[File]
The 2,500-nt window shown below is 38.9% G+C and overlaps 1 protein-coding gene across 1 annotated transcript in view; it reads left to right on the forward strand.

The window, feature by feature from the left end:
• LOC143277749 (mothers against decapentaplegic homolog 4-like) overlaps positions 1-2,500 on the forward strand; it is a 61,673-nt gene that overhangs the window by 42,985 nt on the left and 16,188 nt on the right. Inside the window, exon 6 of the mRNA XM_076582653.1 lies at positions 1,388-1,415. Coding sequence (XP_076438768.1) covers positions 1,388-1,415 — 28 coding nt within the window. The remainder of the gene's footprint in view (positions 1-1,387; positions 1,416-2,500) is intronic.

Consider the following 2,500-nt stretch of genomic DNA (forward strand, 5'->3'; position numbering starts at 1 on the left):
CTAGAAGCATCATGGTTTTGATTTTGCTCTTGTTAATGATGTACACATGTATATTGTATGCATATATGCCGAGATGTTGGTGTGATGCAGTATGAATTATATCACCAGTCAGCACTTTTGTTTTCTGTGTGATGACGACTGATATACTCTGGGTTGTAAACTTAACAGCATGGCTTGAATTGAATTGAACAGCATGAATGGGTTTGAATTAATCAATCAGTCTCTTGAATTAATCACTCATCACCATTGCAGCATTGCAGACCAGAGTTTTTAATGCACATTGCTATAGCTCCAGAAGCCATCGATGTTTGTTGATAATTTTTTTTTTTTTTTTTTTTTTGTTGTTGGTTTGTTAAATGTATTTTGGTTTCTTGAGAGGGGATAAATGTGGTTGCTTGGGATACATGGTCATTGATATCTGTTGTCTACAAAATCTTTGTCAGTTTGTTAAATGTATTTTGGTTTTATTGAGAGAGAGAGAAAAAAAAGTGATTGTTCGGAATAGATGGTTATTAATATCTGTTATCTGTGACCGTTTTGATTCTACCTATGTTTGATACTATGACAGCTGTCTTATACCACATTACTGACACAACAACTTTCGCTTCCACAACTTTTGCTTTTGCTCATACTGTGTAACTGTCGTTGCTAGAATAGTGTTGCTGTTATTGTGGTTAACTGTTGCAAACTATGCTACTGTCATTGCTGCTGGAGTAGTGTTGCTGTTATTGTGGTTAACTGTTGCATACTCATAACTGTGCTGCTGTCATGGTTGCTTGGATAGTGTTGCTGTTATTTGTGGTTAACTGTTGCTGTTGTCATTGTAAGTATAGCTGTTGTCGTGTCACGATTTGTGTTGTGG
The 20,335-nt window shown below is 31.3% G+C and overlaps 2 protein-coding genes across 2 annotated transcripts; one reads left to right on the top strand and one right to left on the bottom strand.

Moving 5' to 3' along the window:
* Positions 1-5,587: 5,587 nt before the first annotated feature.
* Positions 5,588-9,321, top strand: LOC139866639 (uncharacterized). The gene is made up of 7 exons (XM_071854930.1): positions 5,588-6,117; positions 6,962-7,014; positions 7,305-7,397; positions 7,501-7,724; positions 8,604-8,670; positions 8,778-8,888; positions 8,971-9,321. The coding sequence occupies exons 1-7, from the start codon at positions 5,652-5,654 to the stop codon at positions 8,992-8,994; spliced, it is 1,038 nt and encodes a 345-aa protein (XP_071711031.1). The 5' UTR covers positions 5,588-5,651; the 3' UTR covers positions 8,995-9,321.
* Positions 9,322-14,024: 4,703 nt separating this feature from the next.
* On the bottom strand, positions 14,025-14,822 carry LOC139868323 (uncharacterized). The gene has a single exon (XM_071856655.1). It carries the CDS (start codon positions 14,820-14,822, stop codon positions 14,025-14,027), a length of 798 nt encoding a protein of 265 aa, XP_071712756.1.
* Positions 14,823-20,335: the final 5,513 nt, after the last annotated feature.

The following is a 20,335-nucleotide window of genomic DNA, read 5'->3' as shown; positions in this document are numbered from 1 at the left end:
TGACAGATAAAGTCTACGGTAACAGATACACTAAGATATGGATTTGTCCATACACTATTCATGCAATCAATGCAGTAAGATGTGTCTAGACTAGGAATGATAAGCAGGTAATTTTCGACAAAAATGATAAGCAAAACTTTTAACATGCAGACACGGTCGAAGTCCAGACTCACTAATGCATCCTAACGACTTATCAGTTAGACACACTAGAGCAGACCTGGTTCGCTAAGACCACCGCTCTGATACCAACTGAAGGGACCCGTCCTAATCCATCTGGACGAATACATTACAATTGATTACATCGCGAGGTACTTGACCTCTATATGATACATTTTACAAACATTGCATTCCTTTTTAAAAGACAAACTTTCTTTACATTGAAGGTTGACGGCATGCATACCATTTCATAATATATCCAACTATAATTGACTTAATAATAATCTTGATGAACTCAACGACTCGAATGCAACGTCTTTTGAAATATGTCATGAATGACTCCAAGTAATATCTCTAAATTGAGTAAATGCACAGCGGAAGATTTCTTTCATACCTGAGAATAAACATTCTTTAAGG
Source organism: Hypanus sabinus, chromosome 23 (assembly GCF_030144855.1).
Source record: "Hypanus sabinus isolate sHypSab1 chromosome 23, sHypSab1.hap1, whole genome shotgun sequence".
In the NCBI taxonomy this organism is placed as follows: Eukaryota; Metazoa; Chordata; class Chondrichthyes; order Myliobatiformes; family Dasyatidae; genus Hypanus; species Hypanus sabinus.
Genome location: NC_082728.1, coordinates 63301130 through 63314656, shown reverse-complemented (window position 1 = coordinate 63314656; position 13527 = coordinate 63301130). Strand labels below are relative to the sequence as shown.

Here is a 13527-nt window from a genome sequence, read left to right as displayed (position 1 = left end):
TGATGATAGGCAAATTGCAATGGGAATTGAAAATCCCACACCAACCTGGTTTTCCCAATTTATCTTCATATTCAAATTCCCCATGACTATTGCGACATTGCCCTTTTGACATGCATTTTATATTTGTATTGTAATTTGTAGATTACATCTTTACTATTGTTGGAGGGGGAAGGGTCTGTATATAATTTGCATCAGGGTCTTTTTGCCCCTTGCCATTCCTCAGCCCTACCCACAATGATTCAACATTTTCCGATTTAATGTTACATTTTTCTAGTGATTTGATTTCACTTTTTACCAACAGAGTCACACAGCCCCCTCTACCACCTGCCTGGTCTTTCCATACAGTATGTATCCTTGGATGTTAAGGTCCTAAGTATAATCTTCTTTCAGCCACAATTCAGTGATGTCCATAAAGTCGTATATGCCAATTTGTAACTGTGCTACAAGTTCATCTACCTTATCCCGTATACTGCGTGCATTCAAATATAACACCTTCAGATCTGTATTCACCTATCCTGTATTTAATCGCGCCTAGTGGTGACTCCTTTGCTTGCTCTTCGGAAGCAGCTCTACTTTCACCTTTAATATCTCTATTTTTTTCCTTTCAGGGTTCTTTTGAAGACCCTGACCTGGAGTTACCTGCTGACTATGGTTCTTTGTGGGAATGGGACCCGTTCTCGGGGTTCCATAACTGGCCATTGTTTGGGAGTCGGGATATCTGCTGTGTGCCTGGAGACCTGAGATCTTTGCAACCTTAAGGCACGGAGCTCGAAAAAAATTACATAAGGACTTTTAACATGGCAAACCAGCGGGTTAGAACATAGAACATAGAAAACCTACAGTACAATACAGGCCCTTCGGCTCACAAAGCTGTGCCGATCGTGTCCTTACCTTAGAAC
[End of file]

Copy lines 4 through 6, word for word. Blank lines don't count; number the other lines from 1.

Consider the following 2,500-nt stretch of genomic DNA (forward strand, 5'->3'; position numbering starts at 1 on the left):
CTAGAAGCATCATGGTTTTGATTTTGCTCTTGTTAATGATGTACACATGTATATTGTATGCATATATGCCGAGATGTTGGTGTGATGCAGTATGAATTATATCACCAGTCAGCACTTTTGTTTTCTGTGTGATGACGACTGATATACTCTGGGTTGTAAACTTAACAGCATGGCTTGAATTGAATTGAACAGCATGAATGGGTTTGAATTAATCAATCAGTCTCTTGAATTAATCACTCATCACCATTGCAGCATTGCAGACCAGAGTTTTTAATGCACATTGCTATAGCTCCAGAAGCCATCGATGTTTGTTGATAATTTTTTTTTTTTTTTTTTTTTTGTTGTTGGTTTGTTAAATGTATTTTGGTTTCTTGAGAGGGGATAAATGTGGTTGCTTGGGATACATGGTCATTGATATCTGTTGTCTACAAAATCTTTGTCAGTTTGTTAAATGTATTTTGGTTTTATTGAGAGAGAGAGAAAAAAAAGTGATTGTTCGGAATAGATGGTTATTAATATCTGTTATCTGTGACCGTTTTGATTCTACCTATGTTTGATACTATGACAGCTGTCTTATACCACATTACTGACACAACAACTTTCGCTTCCACAACTTTTGCTTTTGCTCATACTGTGTAACTGTCGTTGCTAGAATAGTGTTGCTGTTATTGTGGTTAACTGTTGCAAACTATGCTACTGTCATTGCTGCTGGAGTAGTGTTGCTGTTATTGTGGTTAACTGTTGCATACTCATAACTGTGCTGCTGTCATGGTTGCTTGGATAGTGTTGCTGTTATTTGTGGTTAACTGTTGCTGTTGTCATTGTAAGTATAGCTGTTGTCGTGTCACGATTTGTGTTGTGG
The 20,335-nt window shown below is 31.3% G+C and overlaps 2 protein-coding genes across 2 annotated transcripts; one reads left to right on the top strand and one right to left on the bottom strand.